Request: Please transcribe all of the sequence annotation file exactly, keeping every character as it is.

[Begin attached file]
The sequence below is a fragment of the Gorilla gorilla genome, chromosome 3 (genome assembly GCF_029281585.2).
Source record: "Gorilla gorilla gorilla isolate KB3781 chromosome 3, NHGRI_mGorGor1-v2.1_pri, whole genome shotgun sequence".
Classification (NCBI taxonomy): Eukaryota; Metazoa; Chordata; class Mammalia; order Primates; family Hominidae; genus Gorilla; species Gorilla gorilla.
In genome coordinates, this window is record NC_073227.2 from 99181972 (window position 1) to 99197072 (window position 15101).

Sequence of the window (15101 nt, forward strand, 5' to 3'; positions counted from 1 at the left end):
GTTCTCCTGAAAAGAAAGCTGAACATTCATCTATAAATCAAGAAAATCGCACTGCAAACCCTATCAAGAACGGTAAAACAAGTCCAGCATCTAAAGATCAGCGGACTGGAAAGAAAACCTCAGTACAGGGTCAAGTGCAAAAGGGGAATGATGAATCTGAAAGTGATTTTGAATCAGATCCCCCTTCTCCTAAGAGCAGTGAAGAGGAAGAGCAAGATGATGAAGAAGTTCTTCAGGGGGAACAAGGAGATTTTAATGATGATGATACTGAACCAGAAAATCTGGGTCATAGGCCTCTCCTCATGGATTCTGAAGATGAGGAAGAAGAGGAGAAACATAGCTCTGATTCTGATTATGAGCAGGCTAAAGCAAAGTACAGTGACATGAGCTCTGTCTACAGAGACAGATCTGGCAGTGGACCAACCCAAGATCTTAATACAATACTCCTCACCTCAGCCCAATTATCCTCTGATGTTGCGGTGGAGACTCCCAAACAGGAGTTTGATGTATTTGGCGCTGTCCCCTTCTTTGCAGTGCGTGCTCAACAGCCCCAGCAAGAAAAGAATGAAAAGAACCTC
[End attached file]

The sequence below is a fragment of the Gorilla gorilla genome, chromosome 3 (genome assembly GCF_029281585.2).
Source record: "Gorilla gorilla gorilla isolate KB3781 chromosome 3, NHGRI_mGorGor1-v2.1_pri, whole genome shotgun sequence".
Classification (NCBI taxonomy): Eukaryota; Metazoa; Chordata; class Mammalia; order Primates; family Hominidae; genus Gorilla; species Gorilla gorilla.
In genome coordinates, this window is record NC_073227.2 from 99181972 (window position 1) to 99197072 (window position 15101).

Sequence of the window (15101 nt, forward strand, 5' to 3'; positions counted from 1 at the left end):
GTTCTCCTGAAAAGAAAGCTGAACATTCATCTATAAATCAAGAAAATCGCACTGCAAACCCTATCAAGAACGGTAAAACAAGTCCAGCATCTAAAGATCAGCGGACTGGAAAGAAAACCTCAGTACAGGGTCAAGTGCAAAAGGGGAATGATGAATCTGAAAGTGATTTTGAATCAGATCCCCCTTCTCCTAAGAGCAGTGAAGAGGAAGAGCAAGATGATGAAGAAGTTCTTCAGGGGGAACAAGGAGATTTTAATGATGATGATACTGAACCAGAAAATCTGGGTCATAGGCCTCTCCTCATGGATTCTGAAGATGAGGAAGAAGAGGAGAAACATAGCTCTGATTCTGATTATGAGCAGGCTAAAGCAAAGTACAGTGACATGAGCTCTGTCTACAGAGACAGATCTGGCAGTGGACCAACCCAAGATCTTAATACAATACTCCTCACCTCAGCCCAATTATCCTCTGATGTTGCGGTGGAGACTCCCAAACAGGAGTTTGATGTATTTGGCGCTGTCCCCTTCTTTGCAGTGCGTGCTCAACAGCCCCAGCAAGAAAAGAATGAAAAGAACCTC